Spotlight on Derek Retzloff
Hello! How’s it going? It’s Trevor here and I’ve got a great success story to share with you.
This story is about Derek Retzloff, and he has achieved some amazing results over the past 2 months with his training.
You know Derek, right? Or better known to you as Derek Scott, the radio guy from SunFM (now Virgin).
He might not look familiar but if you heard his voice on the radio, I’m sure you’d recognize it. Derek is usually in at 9:30 am Monday, Wednesday and Friday. He has done numerous works for SunFM and other radio businesses for over 20 years. For a person who has had to face numerous challenges throughout life, it makes what he’s achieved even more amazing.
From a young age, Derek was at a physical disadvantage. His so called “condition”, which he’ll describe for you shortly, made certain tasks of daily living challenging. Tasks weren’t necessarily impossible to complete, but hard to be efficient. It might be tough to relate but consider the things you’ve struggled with in your life and eventually overcame. Maybe you broke your leg, tore or pulled a muscle, hurt your back and had to sit out from a sporting event or even had to take time away from work. You were presented with new challenges in your daily life, but eventually you got better and were back to health.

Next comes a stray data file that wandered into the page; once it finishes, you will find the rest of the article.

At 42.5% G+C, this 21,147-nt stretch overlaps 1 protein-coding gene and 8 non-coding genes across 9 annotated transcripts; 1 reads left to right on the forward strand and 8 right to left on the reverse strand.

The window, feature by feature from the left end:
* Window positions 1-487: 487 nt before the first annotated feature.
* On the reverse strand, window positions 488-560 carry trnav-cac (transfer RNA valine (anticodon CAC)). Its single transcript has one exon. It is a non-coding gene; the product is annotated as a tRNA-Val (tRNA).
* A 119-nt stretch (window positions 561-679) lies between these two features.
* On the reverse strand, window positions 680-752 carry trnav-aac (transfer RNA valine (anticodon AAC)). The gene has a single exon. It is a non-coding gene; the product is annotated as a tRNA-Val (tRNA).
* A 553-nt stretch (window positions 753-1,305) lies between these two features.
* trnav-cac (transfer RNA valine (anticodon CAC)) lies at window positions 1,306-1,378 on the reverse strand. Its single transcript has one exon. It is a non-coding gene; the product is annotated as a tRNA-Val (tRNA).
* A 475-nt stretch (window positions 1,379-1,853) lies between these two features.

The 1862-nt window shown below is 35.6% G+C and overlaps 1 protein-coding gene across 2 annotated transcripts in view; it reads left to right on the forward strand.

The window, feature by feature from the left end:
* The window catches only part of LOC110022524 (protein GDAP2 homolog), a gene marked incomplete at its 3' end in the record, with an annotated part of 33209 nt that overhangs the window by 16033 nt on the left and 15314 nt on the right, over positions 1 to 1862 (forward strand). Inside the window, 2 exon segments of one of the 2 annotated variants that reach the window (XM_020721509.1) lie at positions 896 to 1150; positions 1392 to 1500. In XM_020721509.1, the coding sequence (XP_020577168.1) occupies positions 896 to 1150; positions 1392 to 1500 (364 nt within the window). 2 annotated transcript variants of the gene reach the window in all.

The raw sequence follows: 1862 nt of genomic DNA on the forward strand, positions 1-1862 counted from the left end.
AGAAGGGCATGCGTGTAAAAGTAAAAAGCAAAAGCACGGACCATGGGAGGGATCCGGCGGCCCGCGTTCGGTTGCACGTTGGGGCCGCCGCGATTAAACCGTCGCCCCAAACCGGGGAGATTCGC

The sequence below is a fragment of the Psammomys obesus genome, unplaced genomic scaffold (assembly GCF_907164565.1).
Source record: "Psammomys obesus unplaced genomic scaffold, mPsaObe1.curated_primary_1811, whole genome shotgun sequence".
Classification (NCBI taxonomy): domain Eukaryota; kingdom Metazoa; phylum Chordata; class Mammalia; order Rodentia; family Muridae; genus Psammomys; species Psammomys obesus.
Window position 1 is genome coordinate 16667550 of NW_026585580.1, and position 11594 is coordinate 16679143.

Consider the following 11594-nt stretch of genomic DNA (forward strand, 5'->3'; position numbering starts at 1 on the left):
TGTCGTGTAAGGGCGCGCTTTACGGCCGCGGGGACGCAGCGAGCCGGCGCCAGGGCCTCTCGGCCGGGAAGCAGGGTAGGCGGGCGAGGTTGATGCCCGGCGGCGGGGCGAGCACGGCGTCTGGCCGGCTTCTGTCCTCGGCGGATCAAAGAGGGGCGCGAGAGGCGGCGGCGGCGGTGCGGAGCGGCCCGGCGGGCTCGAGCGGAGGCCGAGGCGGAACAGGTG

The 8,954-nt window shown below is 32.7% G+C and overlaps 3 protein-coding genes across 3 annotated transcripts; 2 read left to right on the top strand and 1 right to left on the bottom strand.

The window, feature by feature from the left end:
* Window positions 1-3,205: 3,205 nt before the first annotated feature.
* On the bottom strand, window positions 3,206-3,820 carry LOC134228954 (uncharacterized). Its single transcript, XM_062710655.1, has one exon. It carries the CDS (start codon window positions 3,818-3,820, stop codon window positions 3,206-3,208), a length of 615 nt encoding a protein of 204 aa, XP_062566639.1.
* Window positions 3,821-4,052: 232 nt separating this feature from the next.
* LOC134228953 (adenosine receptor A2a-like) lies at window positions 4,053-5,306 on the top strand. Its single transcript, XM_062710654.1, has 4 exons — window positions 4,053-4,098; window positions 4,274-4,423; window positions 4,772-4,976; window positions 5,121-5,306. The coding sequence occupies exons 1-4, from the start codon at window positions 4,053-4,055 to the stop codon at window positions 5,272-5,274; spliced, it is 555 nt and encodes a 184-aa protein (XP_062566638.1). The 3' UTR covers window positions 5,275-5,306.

Remember how those challenges made you feel? Even better, how you felt when you accomplished them? Imagine if you had to live with them your whole life and each day there was something to accomplish. Sooner or later you work through those challenges more fluently and now you’re looking for even more ways to challenge yourself. You won’t let anything stop you or get in your way. That’s Derek for you. Each day he accomplishes something in one way or another. He accepts and embraces all obstacles in life as an opportunity for improvement. If anything, it’s all fun and games to him!
Now, before I continue to ramble on about Derek and what he’s achieved in a short amount of time, I should back up, and have him tell you himself.
Here’s his story.
Trevor: Give us a background on your surgery and how you’ve carried yourself over the course of your life?
Derek: When I was born and throughout most of my young life, my doctors thought I had something called Charcot Marie Tooth disease, which affected my legs. I had many heel cord lengthening surgeries and muscle biopsies to try and figure out what was going on. But when I turned 18 the medical system essentially gave up, and I was left undiagnosed. The results of these surgeries didn’t really prove or help anything, but back in the 80’s surgery was the answer to everything. I can remember one visit to the doctor, I was told I could end up paralyzed and could lose the use of my hands. Thankfully that never happened.
Even with all of this going on, I was always a happy little guy. I would have been an easy target for bullies and such at school, but thankfully, I always had a great group of friends who looked out for me. Even a few of the bad kids too.